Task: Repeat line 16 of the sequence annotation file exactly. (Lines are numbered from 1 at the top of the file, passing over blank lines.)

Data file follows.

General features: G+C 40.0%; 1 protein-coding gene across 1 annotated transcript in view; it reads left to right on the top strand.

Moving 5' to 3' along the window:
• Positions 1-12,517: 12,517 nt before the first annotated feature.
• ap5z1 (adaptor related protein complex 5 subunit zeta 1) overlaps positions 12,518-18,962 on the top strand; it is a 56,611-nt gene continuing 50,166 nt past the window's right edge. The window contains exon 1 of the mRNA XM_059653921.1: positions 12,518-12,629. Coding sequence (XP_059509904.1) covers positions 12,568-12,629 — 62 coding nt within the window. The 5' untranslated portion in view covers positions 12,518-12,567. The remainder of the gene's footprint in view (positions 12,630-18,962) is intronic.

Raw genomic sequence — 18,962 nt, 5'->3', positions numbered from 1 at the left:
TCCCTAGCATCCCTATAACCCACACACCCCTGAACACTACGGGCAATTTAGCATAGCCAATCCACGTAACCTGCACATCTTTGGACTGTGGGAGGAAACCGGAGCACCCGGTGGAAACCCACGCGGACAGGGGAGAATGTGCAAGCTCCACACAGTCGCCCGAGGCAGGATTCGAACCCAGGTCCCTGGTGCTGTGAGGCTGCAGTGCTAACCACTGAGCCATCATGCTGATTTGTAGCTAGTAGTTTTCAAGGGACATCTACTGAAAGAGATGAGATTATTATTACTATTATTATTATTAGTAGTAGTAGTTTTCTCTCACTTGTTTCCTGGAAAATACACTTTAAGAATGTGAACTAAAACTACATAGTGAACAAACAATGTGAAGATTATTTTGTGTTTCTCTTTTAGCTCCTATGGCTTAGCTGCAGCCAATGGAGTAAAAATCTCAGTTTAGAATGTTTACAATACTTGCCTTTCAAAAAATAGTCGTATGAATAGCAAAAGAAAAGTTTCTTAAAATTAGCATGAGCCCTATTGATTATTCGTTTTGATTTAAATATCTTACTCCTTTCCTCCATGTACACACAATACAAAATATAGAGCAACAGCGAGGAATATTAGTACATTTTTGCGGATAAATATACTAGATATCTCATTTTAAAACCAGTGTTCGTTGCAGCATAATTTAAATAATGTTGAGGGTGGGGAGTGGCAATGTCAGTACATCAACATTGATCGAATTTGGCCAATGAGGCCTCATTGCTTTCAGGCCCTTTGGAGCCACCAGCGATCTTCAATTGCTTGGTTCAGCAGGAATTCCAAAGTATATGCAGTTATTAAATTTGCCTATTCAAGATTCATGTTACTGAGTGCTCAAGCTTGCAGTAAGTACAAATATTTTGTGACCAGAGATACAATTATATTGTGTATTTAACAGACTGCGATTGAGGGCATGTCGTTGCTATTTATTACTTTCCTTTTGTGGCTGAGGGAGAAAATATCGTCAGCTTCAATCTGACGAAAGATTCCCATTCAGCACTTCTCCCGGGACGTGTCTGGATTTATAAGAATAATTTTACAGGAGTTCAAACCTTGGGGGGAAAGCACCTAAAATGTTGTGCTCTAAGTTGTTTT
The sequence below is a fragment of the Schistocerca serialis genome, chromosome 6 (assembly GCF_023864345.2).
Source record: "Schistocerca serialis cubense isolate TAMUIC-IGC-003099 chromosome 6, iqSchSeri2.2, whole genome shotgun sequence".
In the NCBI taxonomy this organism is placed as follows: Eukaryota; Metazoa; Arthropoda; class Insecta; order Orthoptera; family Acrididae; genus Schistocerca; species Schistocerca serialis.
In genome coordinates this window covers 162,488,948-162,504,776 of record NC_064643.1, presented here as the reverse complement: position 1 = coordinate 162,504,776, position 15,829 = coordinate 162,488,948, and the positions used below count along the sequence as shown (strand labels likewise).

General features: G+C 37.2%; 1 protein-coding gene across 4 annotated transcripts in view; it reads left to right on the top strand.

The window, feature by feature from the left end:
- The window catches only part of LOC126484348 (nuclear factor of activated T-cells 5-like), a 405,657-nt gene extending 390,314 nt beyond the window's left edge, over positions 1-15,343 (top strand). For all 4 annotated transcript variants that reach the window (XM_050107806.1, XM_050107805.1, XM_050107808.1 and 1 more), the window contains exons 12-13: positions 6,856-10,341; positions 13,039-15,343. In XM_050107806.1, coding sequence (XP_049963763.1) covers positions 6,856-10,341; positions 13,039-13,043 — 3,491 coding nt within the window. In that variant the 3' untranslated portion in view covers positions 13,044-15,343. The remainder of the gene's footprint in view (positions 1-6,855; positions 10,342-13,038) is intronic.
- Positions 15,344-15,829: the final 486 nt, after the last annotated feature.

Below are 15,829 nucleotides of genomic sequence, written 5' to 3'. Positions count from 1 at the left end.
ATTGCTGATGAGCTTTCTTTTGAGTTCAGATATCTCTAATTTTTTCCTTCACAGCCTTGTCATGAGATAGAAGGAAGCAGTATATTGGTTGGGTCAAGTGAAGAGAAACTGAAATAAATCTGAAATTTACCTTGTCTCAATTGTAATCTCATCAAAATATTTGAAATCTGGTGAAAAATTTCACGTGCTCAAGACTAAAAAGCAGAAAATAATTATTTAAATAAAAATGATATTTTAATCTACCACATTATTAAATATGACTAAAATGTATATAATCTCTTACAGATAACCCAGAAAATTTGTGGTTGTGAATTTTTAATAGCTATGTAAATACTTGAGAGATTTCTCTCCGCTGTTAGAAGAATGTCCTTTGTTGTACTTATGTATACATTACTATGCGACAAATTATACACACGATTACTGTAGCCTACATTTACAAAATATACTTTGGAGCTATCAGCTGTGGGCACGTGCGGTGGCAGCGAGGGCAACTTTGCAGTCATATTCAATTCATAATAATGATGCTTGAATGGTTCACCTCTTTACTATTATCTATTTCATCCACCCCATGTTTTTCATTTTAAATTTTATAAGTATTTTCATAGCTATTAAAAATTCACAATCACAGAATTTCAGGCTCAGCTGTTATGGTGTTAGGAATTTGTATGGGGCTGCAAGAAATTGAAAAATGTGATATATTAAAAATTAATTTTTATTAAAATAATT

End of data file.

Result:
ATTGCTGATGAGCTTTCTTTTGAGTTCAGATATCTCTAATTTTTTCCTTCACAGCCTTGTCATGAGATAGAAGGAAGCAGTATATTGGTTGGGTCAAGTGAAGAGAAACTGAAATAAATCTGAAATTTACCTTGTCTCAATTGTAATCTCATCAAAATATTTGAAATCTGGTGAAAAATTTCACGTGCTCAAGACTAAAAAGCAGAAAATAATTATTTAAATAAAAATGATATTTTAATCTACCACATTATTAAATATGACTAAAATGTATATAATCTCTTACAGATAACCCAGAAAATTTGTGGTTGTGAATTTTTAATAGCTATGTAAATACTTGAGAGATTTCTCTCCGCTGTTAGAAGAATGTCCTTTGTTGTACTTATGTATACATTACTATGCGACAAATTATACACACGATTACTGTAGCCTACATTTACAAAATATACTTTGGAGCTATCAGCTGTGGGCACGTGCGGTGGCAGCGAGGGCAACTTTGCAGTCATATTCAATTCATAATAATGATGCTTGAATGGTTCACCTCTTTACTATTATCTATTTCATCCACCCCATGTTTTTCATTTTAAATTTTATAAGTATTTTCATAGCTATTAAAAATTCACAATCACAGAATTTCAGGCTCAGCTGTTATGGTGTTAGGAATTTGTATGGGGCTGCAAGAAATTGAAAAATGTGATATATTAAAAATTAATTTTTATTAAAATAATT